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Alabama Megachurch Moves Closer to Getting Own Police Force

The bid by an Alabama megachurch to form its own police force has gotten an okay from the state Senate and heads now to the House.
Image: The sanctuary at Briarwood Presbyterian Church, in Birmingham, Alabama, Feb. 26, 2017.
The sanctuary at Briarwood Presbyterian Church, in Birmingham. Anthony Izaguirre / AP

The God Squad has taken a big step towards becoming a reality.

The Alabama Senate voted 24 to 4 on Tuesday to allow the Briarwood Presbyterian Church, a megachurch located in suburban Birmingham, to break with precedent and establish its own police force.

The sanctuary at Briarwood Presbyterian Church, in Birmingham. Anthony Izaguirre / AP

Now the issue is expected to be debated in the House in the coming weeks, a state official confirmed Wednesday.

Help wanted notices have not yet been posted on the church’s web site. "We are waiting for the legislative approval before taking the next steps," church administrator Matt Moore said in an email to NBC News.

In an earlier press release, Moore wrote that any “personnel employed by the church will meet all requirements and be certified by the Alabama Peace Officer Training Commission.”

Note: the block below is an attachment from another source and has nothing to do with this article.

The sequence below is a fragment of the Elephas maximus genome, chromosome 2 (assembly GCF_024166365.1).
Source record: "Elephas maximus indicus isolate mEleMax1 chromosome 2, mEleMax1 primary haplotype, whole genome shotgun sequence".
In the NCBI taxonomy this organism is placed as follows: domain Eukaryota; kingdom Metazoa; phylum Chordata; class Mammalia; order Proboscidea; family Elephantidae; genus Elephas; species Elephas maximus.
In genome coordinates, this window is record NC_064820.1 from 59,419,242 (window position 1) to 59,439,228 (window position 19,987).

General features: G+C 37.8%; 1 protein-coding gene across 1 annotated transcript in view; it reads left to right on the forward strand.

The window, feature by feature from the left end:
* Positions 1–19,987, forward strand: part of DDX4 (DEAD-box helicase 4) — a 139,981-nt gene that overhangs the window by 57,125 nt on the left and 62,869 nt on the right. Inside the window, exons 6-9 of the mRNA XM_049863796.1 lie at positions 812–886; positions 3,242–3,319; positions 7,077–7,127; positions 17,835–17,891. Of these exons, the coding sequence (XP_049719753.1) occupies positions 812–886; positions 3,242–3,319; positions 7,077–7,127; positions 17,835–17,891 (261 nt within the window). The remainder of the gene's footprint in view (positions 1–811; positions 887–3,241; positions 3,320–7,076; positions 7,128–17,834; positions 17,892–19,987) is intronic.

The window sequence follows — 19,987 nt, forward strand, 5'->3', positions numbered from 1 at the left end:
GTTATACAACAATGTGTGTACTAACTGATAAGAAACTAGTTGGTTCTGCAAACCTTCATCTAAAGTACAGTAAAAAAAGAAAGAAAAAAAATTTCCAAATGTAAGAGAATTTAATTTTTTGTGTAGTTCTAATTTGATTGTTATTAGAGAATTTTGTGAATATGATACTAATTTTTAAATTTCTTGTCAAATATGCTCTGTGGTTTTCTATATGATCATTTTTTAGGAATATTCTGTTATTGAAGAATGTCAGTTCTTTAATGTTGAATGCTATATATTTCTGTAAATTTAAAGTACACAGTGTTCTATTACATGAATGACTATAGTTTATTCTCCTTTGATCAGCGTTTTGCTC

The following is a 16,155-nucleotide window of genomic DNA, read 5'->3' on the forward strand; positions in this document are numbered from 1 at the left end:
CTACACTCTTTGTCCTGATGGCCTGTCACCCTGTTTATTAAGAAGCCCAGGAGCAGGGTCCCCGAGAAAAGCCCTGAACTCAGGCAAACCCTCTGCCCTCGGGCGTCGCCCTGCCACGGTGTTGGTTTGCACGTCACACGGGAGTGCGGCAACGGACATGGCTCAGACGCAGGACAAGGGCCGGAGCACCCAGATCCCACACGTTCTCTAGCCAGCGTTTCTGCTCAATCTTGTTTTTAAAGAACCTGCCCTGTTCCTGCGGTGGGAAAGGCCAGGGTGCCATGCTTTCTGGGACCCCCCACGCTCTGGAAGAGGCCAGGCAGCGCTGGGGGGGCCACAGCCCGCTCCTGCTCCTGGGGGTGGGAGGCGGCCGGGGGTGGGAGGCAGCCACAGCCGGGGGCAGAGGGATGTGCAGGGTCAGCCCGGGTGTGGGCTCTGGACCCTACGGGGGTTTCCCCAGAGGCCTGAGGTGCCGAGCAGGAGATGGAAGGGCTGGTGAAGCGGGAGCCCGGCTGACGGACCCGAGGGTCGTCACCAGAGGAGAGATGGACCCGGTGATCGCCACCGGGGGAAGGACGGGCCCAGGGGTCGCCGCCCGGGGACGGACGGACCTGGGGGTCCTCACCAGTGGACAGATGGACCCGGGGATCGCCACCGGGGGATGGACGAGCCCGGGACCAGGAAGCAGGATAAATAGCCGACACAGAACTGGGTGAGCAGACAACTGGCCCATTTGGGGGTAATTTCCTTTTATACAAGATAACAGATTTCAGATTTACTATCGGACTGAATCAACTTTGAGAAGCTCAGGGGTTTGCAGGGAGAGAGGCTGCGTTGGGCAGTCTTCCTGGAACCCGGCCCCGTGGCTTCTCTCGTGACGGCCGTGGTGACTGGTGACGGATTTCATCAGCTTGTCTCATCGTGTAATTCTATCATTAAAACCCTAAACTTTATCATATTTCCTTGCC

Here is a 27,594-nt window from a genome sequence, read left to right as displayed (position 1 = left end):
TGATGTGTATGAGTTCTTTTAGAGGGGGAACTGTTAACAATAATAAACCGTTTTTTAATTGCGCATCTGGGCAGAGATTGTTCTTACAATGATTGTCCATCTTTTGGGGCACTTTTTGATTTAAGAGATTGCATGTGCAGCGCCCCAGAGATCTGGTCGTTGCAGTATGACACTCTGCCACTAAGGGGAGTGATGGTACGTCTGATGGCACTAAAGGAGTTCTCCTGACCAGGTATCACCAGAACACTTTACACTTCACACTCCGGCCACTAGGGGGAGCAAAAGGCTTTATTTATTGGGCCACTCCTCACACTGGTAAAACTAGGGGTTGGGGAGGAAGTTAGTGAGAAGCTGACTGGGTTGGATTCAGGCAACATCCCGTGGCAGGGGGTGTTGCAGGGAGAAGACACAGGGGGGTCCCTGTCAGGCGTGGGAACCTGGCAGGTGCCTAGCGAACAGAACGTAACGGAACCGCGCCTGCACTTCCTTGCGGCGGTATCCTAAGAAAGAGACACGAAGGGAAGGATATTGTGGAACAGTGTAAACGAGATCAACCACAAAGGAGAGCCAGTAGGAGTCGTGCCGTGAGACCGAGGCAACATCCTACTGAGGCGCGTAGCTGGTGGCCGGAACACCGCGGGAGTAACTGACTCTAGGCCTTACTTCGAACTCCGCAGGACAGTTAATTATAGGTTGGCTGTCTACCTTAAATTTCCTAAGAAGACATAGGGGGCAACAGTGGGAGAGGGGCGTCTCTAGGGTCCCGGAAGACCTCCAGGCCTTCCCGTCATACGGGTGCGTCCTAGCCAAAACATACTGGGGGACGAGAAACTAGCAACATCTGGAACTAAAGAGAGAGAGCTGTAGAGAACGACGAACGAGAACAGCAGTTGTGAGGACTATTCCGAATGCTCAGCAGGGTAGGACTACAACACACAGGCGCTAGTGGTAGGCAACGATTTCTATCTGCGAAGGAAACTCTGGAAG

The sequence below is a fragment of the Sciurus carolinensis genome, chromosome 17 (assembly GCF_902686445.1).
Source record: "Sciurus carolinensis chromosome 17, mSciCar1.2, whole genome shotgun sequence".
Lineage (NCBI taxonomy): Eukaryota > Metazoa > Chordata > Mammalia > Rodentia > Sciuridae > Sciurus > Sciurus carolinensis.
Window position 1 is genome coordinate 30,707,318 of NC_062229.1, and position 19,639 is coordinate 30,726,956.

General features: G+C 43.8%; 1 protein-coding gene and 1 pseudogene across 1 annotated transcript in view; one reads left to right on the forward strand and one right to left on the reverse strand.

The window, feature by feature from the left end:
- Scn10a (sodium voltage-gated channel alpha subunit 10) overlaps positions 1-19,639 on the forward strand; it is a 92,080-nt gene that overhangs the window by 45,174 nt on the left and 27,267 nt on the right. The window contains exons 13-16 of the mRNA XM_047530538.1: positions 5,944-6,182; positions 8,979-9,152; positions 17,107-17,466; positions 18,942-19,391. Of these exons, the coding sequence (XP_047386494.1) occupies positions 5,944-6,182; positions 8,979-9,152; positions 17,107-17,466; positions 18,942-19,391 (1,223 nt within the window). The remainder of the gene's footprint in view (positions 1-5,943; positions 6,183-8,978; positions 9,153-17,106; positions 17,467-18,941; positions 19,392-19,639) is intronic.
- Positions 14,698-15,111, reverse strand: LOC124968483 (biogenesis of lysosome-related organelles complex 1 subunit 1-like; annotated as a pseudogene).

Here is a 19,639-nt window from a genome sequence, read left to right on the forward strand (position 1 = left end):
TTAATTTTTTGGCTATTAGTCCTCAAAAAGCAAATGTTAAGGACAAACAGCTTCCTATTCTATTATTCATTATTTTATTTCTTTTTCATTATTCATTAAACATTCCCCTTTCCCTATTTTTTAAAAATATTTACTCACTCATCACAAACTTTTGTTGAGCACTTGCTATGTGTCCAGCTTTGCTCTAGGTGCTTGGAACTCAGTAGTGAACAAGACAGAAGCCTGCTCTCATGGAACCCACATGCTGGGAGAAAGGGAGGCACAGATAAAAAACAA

“The police officers would be restricted to the church’s campuses and be able to respond to emergency situations while coordinating with local authorities,” he wrote.

Briarwood would not have its own jail or employ its own dispatchers. But it would pay the salaries of its police officers.

Headed by Pastor Harry Reeder, the 4,100-member church is pushing for its own police force because it is located some 10 miles south of downtown Birmingham and is home to a K-12 school and a theological seminary with 2,000 students and teachers.

Frightened by the 2012 massacre at the Sandy Hook Elementary School in Newtown, Connecticut and by “similar assaults at churches and schools,” the church got the backing of Senate Majority Leader J.T. “Jabo” Waggoner who sponsored the bill. The powerful Republican represents the area.

The ACLU of Alabama opposes this bill and another called The Alabama Church Protection Act, which would allow churches to enlist armed congregants for security and provide them with legal protections if they shoot anybody.

“It’s our view this would plainly be unconstitutional,” Randall Marshall, the ACLU’s Acting Executive Director, told NBC News earlier.

Some local police groups told NBC privately earlier they don't believe Briarwood needs its own force because the campus is already covered by deputies from both Jefferson and Shelby counties.

Several private universities in Alabama have a police force, but Briarwood would be the first church to have cops on the beat. And some opponents have expressed worries that churches that have their own police forces would be able to cover up crimes.